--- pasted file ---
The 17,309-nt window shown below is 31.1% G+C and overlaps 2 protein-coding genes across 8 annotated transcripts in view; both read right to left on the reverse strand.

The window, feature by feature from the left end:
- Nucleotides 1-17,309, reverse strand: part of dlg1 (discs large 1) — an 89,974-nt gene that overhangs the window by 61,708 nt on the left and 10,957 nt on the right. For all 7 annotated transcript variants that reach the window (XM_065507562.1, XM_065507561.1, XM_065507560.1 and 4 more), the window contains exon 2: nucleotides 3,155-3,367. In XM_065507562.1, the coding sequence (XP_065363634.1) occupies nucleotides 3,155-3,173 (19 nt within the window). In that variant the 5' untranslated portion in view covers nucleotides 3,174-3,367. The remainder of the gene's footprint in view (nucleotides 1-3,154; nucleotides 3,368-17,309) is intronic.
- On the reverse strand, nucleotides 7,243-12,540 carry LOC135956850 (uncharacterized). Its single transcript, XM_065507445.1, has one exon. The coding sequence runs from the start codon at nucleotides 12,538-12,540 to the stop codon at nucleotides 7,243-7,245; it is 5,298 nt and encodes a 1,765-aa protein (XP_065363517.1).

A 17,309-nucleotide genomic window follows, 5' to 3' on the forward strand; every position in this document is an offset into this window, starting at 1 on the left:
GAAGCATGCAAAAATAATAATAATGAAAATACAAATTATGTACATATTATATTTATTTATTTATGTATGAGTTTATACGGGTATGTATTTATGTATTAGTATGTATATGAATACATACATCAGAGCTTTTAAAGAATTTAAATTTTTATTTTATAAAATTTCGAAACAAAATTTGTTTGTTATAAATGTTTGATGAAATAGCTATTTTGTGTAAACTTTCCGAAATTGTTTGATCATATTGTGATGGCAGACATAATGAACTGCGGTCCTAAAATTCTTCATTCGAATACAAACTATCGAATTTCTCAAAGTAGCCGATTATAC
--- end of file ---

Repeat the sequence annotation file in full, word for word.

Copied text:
The 17,309-nt window shown below is 31.1% G+C and overlaps 2 protein-coding genes across 8 annotated transcripts in view; both read right to left on the reverse strand.

The window, feature by feature from the left end:
- Nucleotides 1-17,309, reverse strand: part of dlg1 (discs large 1) — an 89,974-nt gene that overhangs the window by 61,708 nt on the left and 10,957 nt on the right. For all 7 annotated transcript variants that reach the window (XM_065507562.1, XM_065507561.1, XM_065507560.1 and 4 more), the window contains exon 2: nucleotides 3,155-3,367. In XM_065507562.1, the coding sequence (XP_065363634.1) occupies nucleotides 3,155-3,173 (19 nt within the window). In that variant the 5' untranslated portion in view covers nucleotides 3,174-3,367. The remainder of the gene's footprint in view (nucleotides 1-3,154; nucleotides 3,368-17,309) is intronic.
- On the reverse strand, nucleotides 7,243-12,540 carry LOC135956850 (uncharacterized). Its single transcript, XM_065507445.1, has one exon. The coding sequence runs from the start codon at nucleotides 12,538-12,540 to the stop codon at nucleotides 7,243-7,245; it is 5,298 nt and encodes a 1,765-aa protein (XP_065363517.1).

A 17,309-nucleotide genomic window follows, 5' to 3' on the forward strand; every position in this document is an offset into this window, starting at 1 on the left:
GAAGCATGCAAAAATAATAATAATGAAAATACAAATTATGTACATATTATATTTATTTATTTATGTATGAGTTTATACGGGTATGTATTTATGTATTAGTATGTATATGAATACATACATCAGAGCTTTTAAAGAATTTAAATTTTTATTTTATAAAATTTCGAAACAAAATTTGTTTGTTATAAATGTTTGATGAAATAGCTATTTTGTGTAAACTTTCCGAAATTGTTTGATCATATTGTGATGGCAGACATAATGAACTGCGGTCCTAAAATTCTTCATTCGAATACAAACTATCGAATTTCTCAAAGTAGCCGATTATAC